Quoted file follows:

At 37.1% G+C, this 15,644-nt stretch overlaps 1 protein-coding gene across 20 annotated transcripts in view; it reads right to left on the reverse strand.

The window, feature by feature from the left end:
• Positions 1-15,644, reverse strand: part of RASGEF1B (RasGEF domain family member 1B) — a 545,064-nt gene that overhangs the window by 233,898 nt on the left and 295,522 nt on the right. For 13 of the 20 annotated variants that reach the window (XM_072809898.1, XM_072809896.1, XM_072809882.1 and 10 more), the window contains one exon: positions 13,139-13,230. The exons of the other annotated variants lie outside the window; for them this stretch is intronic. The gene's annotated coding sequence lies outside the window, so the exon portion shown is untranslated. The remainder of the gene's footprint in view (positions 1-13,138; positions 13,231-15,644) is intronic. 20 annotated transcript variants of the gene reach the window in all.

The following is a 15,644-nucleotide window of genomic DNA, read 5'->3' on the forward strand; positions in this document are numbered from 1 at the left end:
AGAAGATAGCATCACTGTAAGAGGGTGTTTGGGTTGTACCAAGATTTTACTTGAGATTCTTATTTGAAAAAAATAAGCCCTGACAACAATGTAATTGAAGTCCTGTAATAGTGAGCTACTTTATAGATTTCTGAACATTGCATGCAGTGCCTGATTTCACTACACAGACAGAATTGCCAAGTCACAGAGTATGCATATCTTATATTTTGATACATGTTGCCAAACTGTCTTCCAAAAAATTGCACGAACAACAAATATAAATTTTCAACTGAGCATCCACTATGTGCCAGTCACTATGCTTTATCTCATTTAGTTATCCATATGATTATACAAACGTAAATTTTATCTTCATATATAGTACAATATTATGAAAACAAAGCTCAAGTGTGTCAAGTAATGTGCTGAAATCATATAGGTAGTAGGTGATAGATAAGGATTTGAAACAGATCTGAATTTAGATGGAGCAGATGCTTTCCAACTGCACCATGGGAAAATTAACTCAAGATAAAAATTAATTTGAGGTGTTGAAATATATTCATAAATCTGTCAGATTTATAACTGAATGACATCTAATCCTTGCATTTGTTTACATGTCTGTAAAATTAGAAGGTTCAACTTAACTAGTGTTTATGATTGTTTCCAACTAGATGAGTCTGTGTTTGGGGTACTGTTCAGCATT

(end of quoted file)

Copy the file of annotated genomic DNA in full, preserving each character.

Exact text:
At 37.1% G+C, this 15,644-nt stretch overlaps 1 protein-coding gene across 20 annotated transcripts in view; it reads right to left on the reverse strand.

The window, feature by feature from the left end:
• Positions 1-15,644, reverse strand: part of RASGEF1B (RasGEF domain family member 1B) — a 545,064-nt gene that overhangs the window by 233,898 nt on the left and 295,522 nt on the right. For 13 of the 20 annotated variants that reach the window (XM_072809898.1, XM_072809896.1, XM_072809882.1 and 10 more), the window contains one exon: positions 13,139-13,230. The exons of the other annotated variants lie outside the window; for them this stretch is intronic. The gene's annotated coding sequence lies outside the window, so the exon portion shown is untranslated. The remainder of the gene's footprint in view (positions 1-13,138; positions 13,231-15,644) is intronic. 20 annotated transcript variants of the gene reach the window in all.

The following is a 15,644-nucleotide window of genomic DNA, read 5'->3' on the forward strand; positions in this document are numbered from 1 at the left end:
AGAAGATAGCATCACTGTAAGAGGGTGTTTGGGTTGTACCAAGATTTTACTTGAGATTCTTATTTGAAAAAAATAAGCCCTGACAACAATGTAATTGAAGTCCTGTAATAGTGAGCTACTTTATAGATTTCTGAACATTGCATGCAGTGCCTGATTTCACTACACAGACAGAATTGCCAAGTCACAGAGTATGCATATCTTATATTTTGATACATGTTGCCAAACTGTCTTCCAAAAAATTGCACGAACAACAAATATAAATTTTCAACTGAGCATCCACTATGTGCCAGTCACTATGCTTTATCTCATTTAGTTATCCATATGATTATACAAACGTAAATTTTATCTTCATATATAGTACAATATTATGAAAACAAAGCTCAAGTGTGTCAAGTAATGTGCTGAAATCATATAGGTAGTAGGTGATAGATAAGGATTTGAAACAGATCTGAATTTAGATGGAGCAGATGCTTTCCAACTGCACCATGGGAAAATTAACTCAAGATAAAAATTAATTTGAGGTGTTGAAATATATTCATAAATCTGTCAGATTTATAACTGAATGACATCTAATCCTTGCATTTGTTTACATGTCTGTAAAATTAGAAGGTTCAACTTAACTAGTGTTTATGATTGTTTCCAACTAGATGAGTCTGTGTTTGGGGTACTGTTCAGCATT